is the largest island in the Caribbean, located at the entrance to the Gulf of Mexico. It was on Cuba that Columbus first heard of people smoking, although he had already been presented with dried tobacco leaves, which he did not know what to do with, on San Salvador.

        The Taino Indians, members of the Aruakos tribe who lived on Cuba, Puerto Rico and Hispaniola, cultivated tobacco and had developed drying and manipulation techniques for the preparation of chewing tobacco, snuff, cigars and a form of cigarette wrapped in leaves. 

        Indigenous people throughout the Caribbean are reported to have mixed coca leaves in with their home-rolled tobacco...a reasonable and logical practice. Some mixed coca leaves in with chewing tobacco, a practice learned from South and Central American natives. The Spanish conquerors did not get hooked on coca.

Cuba soon and rightfully became renowned for its cigar tobacco. Most famous has always been that from the Vuelta Abajo in the Pinar del Rio region of Western Cuba.  The Vuelta was first planted in the 1700’s, and greatly expanded in the second quarter of the 19th century when demand for Cuban tobacco skyrocketed throughout Europe and the newly United States. 

        Vuelta Abajo tobacco became the standard against which all other cigar tobaccos are measured. Vuelta seed as well as seed from other distinctive regions <MAP> provided the original seed from which most cigar tobaccos have been developed.

Prior to 1800, cigar lovers seeking a smoke got it from from a street vendor found in town plazas from one end of Cuba to another. So many men, women and children smoked that small towns each supported a cigar factory, by King’s order. Factories were not allowed to see in neighboring towns.

        Smokers wanting cigars got them from single-family “factories” on 16 acre farms and scattered in tiny towns. After 1800, the Spanish government allowed two Cuban cigar factories to make cigars for export. After 1817 Cuba’s cigar and tobacco business was opened. During the fifty years after Spain opened Cuba’s doors to limited trade  the number of tobacco farms and cigar factories in Cuba rose dramatically. The number of farms kept growing. Factories tended to be short lived, due to attrition, absorption or mismanagement.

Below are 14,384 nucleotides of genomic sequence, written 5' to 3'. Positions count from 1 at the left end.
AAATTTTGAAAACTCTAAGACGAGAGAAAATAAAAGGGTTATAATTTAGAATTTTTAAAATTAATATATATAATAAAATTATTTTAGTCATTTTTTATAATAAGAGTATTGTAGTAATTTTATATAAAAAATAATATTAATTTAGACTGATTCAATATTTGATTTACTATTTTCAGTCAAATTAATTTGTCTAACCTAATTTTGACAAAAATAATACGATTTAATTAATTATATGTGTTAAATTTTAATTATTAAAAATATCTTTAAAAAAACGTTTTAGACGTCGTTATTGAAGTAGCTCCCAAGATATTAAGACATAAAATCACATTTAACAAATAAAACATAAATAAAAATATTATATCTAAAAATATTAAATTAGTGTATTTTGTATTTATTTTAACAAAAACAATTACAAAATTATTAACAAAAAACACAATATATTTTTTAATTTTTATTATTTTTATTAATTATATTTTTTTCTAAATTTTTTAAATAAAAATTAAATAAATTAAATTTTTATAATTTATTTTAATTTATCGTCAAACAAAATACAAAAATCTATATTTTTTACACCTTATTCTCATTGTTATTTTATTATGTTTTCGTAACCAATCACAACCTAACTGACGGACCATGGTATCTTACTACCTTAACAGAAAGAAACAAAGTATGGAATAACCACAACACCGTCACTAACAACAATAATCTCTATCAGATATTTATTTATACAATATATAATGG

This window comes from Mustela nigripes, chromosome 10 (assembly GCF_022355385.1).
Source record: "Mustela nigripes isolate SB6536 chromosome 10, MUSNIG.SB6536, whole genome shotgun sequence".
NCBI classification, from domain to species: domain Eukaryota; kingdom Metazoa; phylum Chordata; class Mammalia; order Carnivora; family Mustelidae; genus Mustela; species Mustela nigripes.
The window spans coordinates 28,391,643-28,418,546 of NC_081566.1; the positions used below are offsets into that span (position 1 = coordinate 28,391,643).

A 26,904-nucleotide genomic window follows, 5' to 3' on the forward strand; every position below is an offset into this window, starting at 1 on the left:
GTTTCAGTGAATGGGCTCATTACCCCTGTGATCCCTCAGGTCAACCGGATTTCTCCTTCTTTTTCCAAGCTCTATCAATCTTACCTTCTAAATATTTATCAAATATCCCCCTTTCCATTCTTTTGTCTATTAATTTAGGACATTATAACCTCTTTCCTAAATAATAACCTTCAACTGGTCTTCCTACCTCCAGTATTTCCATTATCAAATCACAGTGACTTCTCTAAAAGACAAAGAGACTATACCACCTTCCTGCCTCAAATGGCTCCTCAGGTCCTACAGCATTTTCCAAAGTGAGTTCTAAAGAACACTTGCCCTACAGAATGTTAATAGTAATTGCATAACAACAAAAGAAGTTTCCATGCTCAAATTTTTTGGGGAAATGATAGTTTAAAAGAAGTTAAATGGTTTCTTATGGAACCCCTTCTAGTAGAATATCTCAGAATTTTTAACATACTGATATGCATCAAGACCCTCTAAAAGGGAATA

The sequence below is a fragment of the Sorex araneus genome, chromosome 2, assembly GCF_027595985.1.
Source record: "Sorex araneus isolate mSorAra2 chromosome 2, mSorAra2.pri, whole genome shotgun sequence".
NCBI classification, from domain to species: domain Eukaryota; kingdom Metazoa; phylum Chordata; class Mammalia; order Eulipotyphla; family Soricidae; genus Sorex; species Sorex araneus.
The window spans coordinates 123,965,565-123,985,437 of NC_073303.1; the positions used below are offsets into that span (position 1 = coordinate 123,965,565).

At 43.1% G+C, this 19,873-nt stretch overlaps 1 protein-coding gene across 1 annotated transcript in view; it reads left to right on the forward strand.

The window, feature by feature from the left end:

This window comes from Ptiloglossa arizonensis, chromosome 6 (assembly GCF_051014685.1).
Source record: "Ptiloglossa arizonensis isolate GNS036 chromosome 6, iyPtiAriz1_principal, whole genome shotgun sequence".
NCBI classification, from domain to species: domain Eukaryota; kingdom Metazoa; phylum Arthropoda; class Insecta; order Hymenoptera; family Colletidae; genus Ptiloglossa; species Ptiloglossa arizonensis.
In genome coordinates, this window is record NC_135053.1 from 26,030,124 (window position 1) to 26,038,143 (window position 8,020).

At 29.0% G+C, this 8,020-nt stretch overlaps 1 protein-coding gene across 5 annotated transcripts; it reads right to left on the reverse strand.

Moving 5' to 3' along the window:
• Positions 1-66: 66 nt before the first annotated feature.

One international directory compiled in the early 1870’s, during the heart of Cuba’s Ten Year’s War, lists 200 principal marcas  being supplied to the export cigar trade by 200 companies, each of which owned as many as twenty other marcas (brands they were entitled to make), absorbed from former rivals or partners.

The entire 19th century in Cuba witnessed continual, seldom overly popular, frequently bloody, uprisings against Spanish control.  As a result, both Cuban Spaniards and Cuban creoles (mixed bloods of Spanish, Indian, Black, European and Caribbean backgrounds) often moved to the United States, settling primarily in New York, New Orleans, Philadelphia and Key West, four cities reachable by commercial ship lines. 

As the 1800’s progressed, the once small factories scattered throughout all of Cuba were absorbed into larger Havana centered operations, though outlying factories were frequently kept open to handle spikes in demand and to supply locals. The increased imperson-alization of factories containing up to 1,000 employees led to increased alienation of workers and moves toward unionization. Unionization was one of many reasons encouraging experienced cigar makers to take their marca (cigar brand) and start a factory in New York, New Orleans, Florida or California.

        Cuba’s devastating 10 years war (1868-78) nearly destroyed the island physically and economically with some estimates claiming 25% of the male population dead.  Skilled cigar makers and factory managers had yet another reason to flee northward, primarily to New York City during the great expansion of US cigar factories which began in the late 1870’s. Cuban refugees also went to Mexico, South America and Europe, carrying techniques and procedures of Cuban cigar making throughout the world.